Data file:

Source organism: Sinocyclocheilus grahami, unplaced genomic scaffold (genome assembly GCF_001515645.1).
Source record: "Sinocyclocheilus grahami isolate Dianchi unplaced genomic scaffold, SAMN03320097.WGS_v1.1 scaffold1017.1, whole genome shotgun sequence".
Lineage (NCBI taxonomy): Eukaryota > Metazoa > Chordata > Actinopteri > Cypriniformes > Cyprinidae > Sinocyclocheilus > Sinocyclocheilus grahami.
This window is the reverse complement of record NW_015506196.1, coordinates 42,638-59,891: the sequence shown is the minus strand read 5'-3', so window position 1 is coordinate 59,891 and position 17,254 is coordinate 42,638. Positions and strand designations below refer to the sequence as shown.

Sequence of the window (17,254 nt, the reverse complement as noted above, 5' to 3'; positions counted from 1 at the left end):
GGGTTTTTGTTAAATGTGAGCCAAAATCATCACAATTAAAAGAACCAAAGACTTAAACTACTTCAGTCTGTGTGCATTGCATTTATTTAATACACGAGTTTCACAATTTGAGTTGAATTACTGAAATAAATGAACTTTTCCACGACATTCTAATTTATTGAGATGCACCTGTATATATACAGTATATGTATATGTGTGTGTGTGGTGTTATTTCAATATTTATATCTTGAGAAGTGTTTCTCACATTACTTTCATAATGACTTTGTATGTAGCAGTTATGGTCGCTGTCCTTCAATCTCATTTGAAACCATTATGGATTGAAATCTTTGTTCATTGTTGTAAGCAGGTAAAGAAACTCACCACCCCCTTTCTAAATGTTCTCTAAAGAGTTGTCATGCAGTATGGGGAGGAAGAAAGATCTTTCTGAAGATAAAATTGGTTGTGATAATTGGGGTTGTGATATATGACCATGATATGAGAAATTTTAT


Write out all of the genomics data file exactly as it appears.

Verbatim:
Source organism: Sinocyclocheilus grahami, unplaced genomic scaffold (genome assembly GCF_001515645.1).
Source record: "Sinocyclocheilus grahami isolate Dianchi unplaced genomic scaffold, SAMN03320097.WGS_v1.1 scaffold1017.1, whole genome shotgun sequence".
Lineage (NCBI taxonomy): Eukaryota > Metazoa > Chordata > Actinopteri > Cypriniformes > Cyprinidae > Sinocyclocheilus > Sinocyclocheilus grahami.
This window is the reverse complement of record NW_015506196.1, coordinates 42,638-59,891: the sequence shown is the minus strand read 5'-3', so window position 1 is coordinate 59,891 and position 17,254 is coordinate 42,638. Positions and strand designations below refer to the sequence as shown.

Sequence of the window (17,254 nt, the reverse complement as noted above, 5' to 3'; positions counted from 1 at the left end):
GGGTTTTTGTTAAATGTGAGCCAAAATCATCACAATTAAAAGAACCAAAGACTTAAACTACTTCAGTCTGTGTGCATTGCATTTATTTAATACACGAGTTTCACAATTTGAGTTGAATTACTGAAATAAATGAACTTTTCCACGACATTCTAATTTATTGAGATGCACCTGTATATATACAGTATATGTATATGTGTGTGTGTGGTGTTATTTCAATATTTATATCTTGAGAAGTGTTTCTCACATTACTTTCATAATGACTTTGTATGTAGCAGTTATGGTCGCTGTCCTTCAATCTCATTTGAAACCATTATGGATTGAAATCTTTGTTCATTGTTGTAAGCAGGTAAAGAAACTCACCACCCCCTTTCTAAATGTTCTCTAAAGAGTTGTCATGCAGTATGGGGAGGAAGAAAGATCTTTCTGAAGATAAAATTGGTTGTGATAATTGGGGTTGTGATATATGACCATGATATGAGAAATTTTAT